TORONTO – The Bank of Montreal saw its third-quarter profit climb six per cent from last year, but analysts say a troubling trend in the bank’s oil and gas loan book is the first sign of challenges ahead for Canada’s biggest lenders.
BMO’s net income for the quarter rose to $1.19 billion while adjusted net income was $1.23 billion, both up six per cent.
Concerns have swirled around the Canadian banks due to the dramatic plunge in the price of oil, but so far, none of those impacts have affected the lenders’ bottom lines.
Patrick Blais, senior portfolio manager at Manulife Asset Management, says BMO’s solid third-quarter results indicate that it will be some time before the full impact of the oil decline materializes in Canadian banks’ earnings results.
“BMO is showing us that credit losses are probably not this quarter’s story,” said Blais.
However, Edward Jones analyst Jim Shanahan noted that impaired loans to the oil and gas sector were up “sharply” from the previous quarter, totalling $106 million — an increase of $80 million from the second quarter, when impaired loans to the oilpatch were $26 million.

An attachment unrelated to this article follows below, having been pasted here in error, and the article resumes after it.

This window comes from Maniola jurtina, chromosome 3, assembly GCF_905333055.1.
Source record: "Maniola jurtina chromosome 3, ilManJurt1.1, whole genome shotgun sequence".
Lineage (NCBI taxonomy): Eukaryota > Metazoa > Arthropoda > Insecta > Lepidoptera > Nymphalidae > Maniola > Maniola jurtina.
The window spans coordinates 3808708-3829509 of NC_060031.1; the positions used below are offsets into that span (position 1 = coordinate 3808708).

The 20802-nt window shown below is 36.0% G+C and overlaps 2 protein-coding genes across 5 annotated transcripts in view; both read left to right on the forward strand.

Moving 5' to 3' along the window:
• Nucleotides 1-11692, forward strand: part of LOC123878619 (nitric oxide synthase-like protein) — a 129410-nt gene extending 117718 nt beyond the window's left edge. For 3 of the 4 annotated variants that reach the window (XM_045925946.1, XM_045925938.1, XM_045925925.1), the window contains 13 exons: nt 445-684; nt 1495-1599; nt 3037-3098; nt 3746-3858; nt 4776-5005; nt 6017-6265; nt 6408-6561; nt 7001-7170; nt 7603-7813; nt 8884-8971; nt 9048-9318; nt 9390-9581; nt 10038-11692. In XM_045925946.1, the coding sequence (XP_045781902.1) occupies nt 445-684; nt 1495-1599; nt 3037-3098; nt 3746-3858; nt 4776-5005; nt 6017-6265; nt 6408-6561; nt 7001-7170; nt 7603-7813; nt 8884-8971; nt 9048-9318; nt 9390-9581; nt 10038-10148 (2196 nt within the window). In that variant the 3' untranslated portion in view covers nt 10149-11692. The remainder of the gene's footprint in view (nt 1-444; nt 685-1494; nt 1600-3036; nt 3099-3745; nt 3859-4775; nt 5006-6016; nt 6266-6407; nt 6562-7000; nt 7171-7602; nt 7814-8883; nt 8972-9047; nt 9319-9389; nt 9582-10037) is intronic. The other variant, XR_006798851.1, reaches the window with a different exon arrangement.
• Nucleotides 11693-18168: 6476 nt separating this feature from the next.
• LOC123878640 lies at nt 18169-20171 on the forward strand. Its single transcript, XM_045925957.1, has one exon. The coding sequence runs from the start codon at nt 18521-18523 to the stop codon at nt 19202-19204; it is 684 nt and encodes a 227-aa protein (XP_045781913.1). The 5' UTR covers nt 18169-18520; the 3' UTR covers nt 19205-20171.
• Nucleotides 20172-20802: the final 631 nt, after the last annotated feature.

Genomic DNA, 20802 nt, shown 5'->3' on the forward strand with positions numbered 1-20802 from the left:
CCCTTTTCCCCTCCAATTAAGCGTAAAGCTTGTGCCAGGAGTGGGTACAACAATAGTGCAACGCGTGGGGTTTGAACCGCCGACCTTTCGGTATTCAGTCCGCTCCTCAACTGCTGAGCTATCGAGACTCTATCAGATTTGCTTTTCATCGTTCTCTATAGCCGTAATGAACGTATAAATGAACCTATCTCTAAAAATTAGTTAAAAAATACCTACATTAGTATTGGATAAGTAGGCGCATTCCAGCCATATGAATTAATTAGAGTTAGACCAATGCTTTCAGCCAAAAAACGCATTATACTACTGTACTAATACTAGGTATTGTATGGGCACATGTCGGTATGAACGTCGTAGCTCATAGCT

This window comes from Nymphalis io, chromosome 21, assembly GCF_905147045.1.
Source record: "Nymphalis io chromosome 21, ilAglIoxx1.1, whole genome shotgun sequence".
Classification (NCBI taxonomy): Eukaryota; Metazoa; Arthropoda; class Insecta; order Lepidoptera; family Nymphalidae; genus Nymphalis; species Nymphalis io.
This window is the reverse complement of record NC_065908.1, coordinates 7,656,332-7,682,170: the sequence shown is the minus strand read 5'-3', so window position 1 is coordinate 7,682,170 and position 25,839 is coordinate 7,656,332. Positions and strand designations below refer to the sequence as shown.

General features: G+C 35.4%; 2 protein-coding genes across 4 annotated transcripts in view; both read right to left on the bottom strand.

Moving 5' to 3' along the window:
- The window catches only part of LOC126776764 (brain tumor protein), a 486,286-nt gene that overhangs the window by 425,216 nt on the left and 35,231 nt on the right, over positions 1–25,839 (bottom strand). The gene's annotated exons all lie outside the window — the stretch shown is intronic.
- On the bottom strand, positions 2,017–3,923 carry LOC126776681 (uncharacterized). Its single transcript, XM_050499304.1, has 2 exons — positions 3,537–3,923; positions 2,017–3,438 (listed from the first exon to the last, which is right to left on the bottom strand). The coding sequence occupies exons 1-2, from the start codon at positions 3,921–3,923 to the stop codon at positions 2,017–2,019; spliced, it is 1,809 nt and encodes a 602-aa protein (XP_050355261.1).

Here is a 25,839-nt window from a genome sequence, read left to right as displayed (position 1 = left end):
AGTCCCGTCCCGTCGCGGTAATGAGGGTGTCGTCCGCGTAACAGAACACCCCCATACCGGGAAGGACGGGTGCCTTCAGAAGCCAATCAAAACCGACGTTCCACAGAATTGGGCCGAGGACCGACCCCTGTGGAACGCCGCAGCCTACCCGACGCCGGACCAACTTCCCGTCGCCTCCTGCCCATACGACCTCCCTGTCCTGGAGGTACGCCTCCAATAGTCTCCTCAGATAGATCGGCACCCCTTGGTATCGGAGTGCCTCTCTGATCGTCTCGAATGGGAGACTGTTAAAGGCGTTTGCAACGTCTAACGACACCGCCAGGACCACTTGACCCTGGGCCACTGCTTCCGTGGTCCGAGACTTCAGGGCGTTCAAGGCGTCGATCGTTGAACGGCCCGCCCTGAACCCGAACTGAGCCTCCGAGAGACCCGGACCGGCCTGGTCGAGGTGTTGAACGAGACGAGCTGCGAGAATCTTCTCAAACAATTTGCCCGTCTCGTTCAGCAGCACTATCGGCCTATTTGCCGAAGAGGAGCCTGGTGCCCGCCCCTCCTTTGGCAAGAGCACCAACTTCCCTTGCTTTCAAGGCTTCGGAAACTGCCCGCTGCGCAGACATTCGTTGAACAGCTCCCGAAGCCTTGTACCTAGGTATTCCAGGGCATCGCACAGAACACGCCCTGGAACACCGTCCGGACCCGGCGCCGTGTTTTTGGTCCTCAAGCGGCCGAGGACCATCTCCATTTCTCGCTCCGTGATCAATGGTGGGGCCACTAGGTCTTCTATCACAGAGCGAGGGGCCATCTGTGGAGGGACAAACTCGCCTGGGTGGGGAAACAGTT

Blais said that although the uptick in impaired business loans is “fairly sizable,” the banks are good at diversifying in order to minimize their exposure to cyclical industries such as the oilpatch.
“At the end of the day, it’s not the direct exposure that worries us — we think that’s manageable,” said Blais.
“It’s more the indirect cost of the energy slowdown that might have a greater impact, but is definitely harder to gauge — and that basically means the impact on the Canadian consumer out west. I think it’s just a question of time before it filters through to higher consumer loan losses, and that’s where we’ll see a bigger impact.”
BMO says its Canadian personal and commercial operations generated $556 million of net income — about half of the total — up six per cent from last year.
Its U.S. personal and commercial operations grew net income by 38 per cent to $222 million, as the bank managed expenses and reduced credit losses while generating stable revenue.
BMO’s wealth management generated $210 million of net income, up 11 per cent from a year ago, while net income at its capital markets division fell 11 per cent to $273 million due to higher expenses and higher provisions for credit losses.
“Our performance reflects the benefit of BMO’s diversified business mix and confirms that the investments we have made are generating growth while ensuring that we keep pace with a new generation of banking customers,” BMO chief executive Bill Downe said in a statement.